Specialty Coffee Expo 2021: a risky, but understandable decision

A nearly deserted Canal Street is seen in New Orleans, on Sunday 29 August 2021. (Luke Sharrett/Bloomberg/Getty Images - sourced via CNN)

New Orleans is the ideal city to host a trade show because it openly welcomes visitors of all kinds – both tourists and conventioneers. Its residents love food, fun (no city has more festivals and events focused on food and beverage), and of course, coffee — its special blend – coffee and chicory – is the basis for the famed “café au lait,” which I think is a city requirement on all menus…In fact, the concept of the “coffee break” was supposedly invented in the Big Easy (and likely served with a piping hot beignet)! So, when the Specialty Coffee Association (SCA) announced that the 2021 Expo would take place in the Crescent City (NOLA has many nicknames), I was excited — and not just because I have a lot of family living there and throughout Louisiana.

However, when the SCA decided to postpone the Expo from April to September (30 – 3 October)  – and understandably so – I was immediately concerned. Why? Because the most active months of the hurricane season – June 1st to November 30th – in the Southeastern United States are August and September, and October has also been quite active the last few years (I wrote about this in a 2020 column after the move was announced). In 2020, five named storms hit Louisiana, which broke the record for most strikes in a single season. Hurricane Ida hit Louisiana on 29 August 2021, the 16th anniversary of Hurricane Katrina, joining 2020’s Hurricane Laura and the Last Island Hurricane of 1856 as the strongest storms to hit the state — all had top wind speeds of 150mph. The devastation is catastrophic and more than two weeks later, many residents are still without power, internet and phone service — and it is still incredibly hot and humid here (I am in New Orleans as I was here visiting my parents when Hurricane Ida struck and am still dealing with the aftermath).

Fortunately for the SCA, those exhibiting at the Expo and for those attending, power, internet and phone service have been restored to all of Orleans Parish (similar to a “county”) where New Orleans is located. This includes uptown/Garden District and downtown (the CBD, Warehouse District and French Quarter, and the Ernest N. Morial Convention Center, where the Expo is being held. The ENMCC sustained “some water intrusion and light roof damage.” Per a statement issued by the ENMCC, “Events at the Convention Center can continue to occur without interruption. An international event of several thousand attendees will begin moving in on 27 September.” (Updates on the city and convention center are available at: www.neworleans.com/updates.)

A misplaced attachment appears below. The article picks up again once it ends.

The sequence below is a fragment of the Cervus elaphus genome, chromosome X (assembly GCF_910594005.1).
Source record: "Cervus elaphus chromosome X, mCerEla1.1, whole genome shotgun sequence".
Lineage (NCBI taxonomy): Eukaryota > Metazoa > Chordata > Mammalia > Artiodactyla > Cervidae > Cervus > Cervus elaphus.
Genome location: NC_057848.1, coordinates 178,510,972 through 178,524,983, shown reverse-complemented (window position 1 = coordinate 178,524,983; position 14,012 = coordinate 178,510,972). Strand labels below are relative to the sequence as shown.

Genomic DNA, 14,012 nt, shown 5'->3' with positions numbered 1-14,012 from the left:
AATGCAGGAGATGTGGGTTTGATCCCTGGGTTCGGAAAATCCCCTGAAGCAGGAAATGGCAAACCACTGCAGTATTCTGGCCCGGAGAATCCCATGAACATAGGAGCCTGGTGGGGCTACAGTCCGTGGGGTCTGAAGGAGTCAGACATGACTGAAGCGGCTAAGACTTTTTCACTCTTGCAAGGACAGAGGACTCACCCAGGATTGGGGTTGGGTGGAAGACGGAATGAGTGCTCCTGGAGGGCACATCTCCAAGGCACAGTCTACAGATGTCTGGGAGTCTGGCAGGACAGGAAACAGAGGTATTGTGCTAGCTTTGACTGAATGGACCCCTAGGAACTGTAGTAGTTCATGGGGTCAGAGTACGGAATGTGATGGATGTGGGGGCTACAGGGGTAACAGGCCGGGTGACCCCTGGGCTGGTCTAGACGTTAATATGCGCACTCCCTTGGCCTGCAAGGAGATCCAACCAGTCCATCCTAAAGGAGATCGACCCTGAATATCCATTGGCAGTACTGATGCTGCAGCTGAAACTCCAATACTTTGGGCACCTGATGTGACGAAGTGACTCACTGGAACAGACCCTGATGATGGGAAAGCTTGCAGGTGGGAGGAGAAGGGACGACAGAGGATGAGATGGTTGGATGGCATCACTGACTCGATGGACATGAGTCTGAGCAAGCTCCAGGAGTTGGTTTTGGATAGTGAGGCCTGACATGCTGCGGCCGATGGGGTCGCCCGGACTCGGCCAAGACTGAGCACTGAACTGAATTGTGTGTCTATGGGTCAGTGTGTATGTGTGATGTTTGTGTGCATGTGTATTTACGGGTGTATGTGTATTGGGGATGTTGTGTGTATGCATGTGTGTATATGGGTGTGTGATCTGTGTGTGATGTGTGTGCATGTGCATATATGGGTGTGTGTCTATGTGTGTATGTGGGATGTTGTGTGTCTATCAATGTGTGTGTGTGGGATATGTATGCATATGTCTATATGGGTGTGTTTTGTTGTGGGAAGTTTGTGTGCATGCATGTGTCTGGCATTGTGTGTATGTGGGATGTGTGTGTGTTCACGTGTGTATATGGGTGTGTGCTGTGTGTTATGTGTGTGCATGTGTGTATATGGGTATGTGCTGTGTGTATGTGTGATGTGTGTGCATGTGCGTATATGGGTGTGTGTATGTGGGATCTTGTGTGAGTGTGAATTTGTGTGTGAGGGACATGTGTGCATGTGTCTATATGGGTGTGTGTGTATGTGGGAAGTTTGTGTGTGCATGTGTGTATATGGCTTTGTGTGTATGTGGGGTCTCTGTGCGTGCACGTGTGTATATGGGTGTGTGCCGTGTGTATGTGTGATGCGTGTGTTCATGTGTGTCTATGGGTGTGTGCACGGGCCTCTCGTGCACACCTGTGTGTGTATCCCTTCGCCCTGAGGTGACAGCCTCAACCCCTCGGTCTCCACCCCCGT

Given that Covid cases started spiking in the state again over the summer, particularly in Orleans Parish and neighbouring Jefferson Parish, and then Hurricane Ida hit so close to the start of the show, deciding whether to proceed with the Expo or cancel it had to be a difficult decision for the SCA. In a statement issued 10 September, Yannis Apostolopoulos, CEO of the SCA, announced that the Expo would go ahead as planned but all coffee championships (US Coffee in Good Spirits, US Cup Tasters, and US Roaster Championships and the US Latte Art Competition) would be postponed to 2022.

Explaining the decision to go ahead with the Expo, Apostolopoulos said that many coffee companies rely on Expo for their businesses. “This is especially true for producers, importers, exporters, manufacturers, and allied businesses around the world. This is the main reason we do a trade show — we’re using our convening power to bring buyers and sellers together, business to business, person to person. This has enormous value, and these companies need this.”

He said the SCA carefully assessed the financial risk involved with the decision to proceed with the event. “Expo is the largest specialty coffee event in North America, and we have been in contracts since 2016. While that took time to assess, we also took a long look at the risk to our fundamental values and mission in making this decision.”

Apostolopoulos shared that the SCA has been in contact with New Orleans and convention center officials daily and they’ve been “assured it’s safe and will be ready.” He added that Expo provides huge value to the specialty coffee industry, but the SCA is also “determined to make sure it brings value to the city of New Orleans, and to its wonderful coffee community.” As such, the SCA will be donating 50% of all attendee revenue to New Orleans coffee businesses to help them rebuild.

Hurricane Ida aside, we’re still living in a pandemic world, so Covid protocols remain in place. The SCA is requiring a negative PCR test valid within 72 hours of badge pick up, regardless of vaccination status. The full list of requirements can be found at: coffeeexpo.org/covid19-safety.

New Orleans, business owners and its residents need something to celebrate (we all do for that matter), and a coffee trade show is a good start. I’ll be at the Expo (though no booth this year), so I hope to see some of you there!

Just a reminder that Tea & Coffee World Cup presentations are available 24/7 through 8 October so if you have not yet done so and are interested, please visit: www.tcworldcup.com.

Safe travels and be well!

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